Music royalty war spreads to aggregator MediaNet
Aimee Mann finds Voices Carry, dollars don't
Singer-songwriter Aimee Man has become the latest recording artist to take aim at the coupon-clippers and parasites of Internet music distribution, hauling a little-known intermediary into court for distributing her work without a license.
Unlike the retail names savaged by the likes of Radiohead's Thom Yorke (who pulled his side project recordings from Spotify over paltry royalties), Mann is taking a different approach.
MediaNet isn't a retailer: it is, rather, a kind of bidirectional sausage machine. Artists' rights go into the hopper, get churned out in a bundle for sale to MediaNet customers like MTV, Songza, Yahoo! Music and eBay. It then farms payments back to artists, clipping the ticket on the way (do you remember the old Internet utopians who created the term “disintermediation”?).
Mann, whose best-known work is probably 1985's “Voices Carry” (recorded with the bad Till Tuesday), signed with MediaNet – under its former name, MusicNet – in 2003 and says she terminated that license in 2005. However, her complaint alleges that the outfit continued distributing her catalogue after that termination. Her lawsuit identifies 120 songs distributed without her license.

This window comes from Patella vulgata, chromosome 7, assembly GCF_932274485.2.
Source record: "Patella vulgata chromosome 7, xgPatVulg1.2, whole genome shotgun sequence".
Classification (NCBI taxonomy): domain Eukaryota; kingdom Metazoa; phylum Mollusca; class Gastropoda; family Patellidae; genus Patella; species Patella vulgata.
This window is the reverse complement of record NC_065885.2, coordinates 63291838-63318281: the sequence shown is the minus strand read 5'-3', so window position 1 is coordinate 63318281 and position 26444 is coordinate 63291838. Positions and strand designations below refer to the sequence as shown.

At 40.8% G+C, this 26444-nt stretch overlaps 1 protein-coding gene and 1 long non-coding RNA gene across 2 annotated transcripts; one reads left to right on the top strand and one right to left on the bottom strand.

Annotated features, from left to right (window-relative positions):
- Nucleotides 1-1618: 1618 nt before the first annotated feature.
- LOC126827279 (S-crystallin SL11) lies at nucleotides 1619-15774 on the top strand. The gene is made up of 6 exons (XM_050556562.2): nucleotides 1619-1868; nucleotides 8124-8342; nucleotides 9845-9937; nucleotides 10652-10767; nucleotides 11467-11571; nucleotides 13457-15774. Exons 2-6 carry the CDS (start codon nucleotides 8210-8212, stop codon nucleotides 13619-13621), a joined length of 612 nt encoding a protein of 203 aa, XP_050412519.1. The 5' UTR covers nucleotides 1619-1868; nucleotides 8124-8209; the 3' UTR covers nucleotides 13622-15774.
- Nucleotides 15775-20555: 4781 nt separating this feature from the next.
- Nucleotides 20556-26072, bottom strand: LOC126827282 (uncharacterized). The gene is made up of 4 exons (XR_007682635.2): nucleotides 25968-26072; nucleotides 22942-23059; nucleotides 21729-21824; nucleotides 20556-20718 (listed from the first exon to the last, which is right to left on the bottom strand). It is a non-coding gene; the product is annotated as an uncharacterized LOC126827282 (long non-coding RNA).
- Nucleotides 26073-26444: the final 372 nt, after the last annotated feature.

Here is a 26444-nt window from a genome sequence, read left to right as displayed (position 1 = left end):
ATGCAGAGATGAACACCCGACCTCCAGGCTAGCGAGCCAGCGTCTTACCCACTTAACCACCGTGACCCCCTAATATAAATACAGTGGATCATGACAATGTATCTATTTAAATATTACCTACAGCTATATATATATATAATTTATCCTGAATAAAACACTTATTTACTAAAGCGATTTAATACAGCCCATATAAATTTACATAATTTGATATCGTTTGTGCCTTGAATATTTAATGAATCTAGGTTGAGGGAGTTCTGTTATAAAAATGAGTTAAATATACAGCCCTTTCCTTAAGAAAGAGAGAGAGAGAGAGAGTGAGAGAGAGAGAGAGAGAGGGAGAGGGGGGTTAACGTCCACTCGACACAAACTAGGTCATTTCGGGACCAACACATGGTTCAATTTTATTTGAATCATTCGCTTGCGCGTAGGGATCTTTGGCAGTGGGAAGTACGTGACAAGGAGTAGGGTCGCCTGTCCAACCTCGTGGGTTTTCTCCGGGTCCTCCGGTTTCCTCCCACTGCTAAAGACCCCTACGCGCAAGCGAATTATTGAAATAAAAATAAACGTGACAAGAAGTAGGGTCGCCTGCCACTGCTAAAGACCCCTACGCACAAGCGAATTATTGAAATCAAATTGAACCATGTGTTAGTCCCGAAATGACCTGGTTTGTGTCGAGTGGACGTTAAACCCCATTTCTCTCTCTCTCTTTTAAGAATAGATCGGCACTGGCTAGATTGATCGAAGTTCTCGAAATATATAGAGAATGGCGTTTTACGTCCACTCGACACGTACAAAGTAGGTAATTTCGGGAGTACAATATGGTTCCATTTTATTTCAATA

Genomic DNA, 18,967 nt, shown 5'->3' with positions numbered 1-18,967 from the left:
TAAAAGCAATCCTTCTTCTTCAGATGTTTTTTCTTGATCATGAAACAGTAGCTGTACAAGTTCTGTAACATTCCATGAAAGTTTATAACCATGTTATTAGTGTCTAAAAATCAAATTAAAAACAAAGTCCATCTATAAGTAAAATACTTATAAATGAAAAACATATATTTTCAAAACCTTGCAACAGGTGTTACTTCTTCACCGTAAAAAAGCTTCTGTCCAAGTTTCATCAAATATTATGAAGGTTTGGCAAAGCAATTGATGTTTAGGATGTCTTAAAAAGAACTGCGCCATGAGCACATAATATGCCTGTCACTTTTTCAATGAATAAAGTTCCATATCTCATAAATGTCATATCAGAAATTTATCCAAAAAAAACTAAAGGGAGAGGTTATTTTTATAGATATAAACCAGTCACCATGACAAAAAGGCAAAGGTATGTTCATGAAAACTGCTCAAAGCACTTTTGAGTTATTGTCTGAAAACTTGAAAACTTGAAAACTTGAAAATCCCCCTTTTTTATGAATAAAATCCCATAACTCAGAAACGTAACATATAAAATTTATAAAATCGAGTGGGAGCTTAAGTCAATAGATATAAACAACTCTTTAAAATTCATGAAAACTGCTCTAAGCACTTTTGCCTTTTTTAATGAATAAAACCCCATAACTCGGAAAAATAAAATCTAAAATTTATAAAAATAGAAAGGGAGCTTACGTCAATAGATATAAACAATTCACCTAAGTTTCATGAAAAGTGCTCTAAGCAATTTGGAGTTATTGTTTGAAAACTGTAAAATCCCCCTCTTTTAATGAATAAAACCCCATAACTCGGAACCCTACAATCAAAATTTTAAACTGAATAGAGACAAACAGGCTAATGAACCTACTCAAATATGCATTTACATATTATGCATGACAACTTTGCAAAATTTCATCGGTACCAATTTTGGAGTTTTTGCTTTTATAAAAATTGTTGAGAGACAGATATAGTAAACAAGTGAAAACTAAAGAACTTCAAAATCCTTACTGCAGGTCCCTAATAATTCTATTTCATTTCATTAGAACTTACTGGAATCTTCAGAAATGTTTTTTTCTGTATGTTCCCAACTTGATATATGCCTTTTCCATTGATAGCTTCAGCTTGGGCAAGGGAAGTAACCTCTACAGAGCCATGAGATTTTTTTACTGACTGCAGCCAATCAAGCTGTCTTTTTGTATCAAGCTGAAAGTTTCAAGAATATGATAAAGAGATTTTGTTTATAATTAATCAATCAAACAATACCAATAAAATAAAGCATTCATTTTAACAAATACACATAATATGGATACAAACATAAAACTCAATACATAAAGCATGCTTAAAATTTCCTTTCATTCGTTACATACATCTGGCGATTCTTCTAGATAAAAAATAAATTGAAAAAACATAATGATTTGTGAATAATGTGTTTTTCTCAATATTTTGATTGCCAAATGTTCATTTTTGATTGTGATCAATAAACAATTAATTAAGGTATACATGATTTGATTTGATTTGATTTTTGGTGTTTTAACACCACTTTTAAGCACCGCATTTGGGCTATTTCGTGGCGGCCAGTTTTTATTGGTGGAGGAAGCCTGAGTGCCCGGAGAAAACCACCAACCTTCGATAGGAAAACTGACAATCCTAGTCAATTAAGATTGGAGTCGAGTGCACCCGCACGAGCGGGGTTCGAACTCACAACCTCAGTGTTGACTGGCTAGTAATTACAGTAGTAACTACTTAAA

Were this found to be wilful infringement liable to statutory damages, her lawyers put the price of the alleged ripoff at $US18 million.
Because of its role as an aggregator, Mann's lawyers also say MediaNet's resale of play rights to her material counts as inducing its business partners to commit copyright infringement.
MusicNet was established with the backing of RealNetworks, AOL, BMG and EMI back in 1999, just before the first dotcom bubble burst. In 2003, according to Billboard, it was bought by a group of venture capitalists that is still probably hoping to accumulate enough black ink to cash out.
More at Billboard. ®
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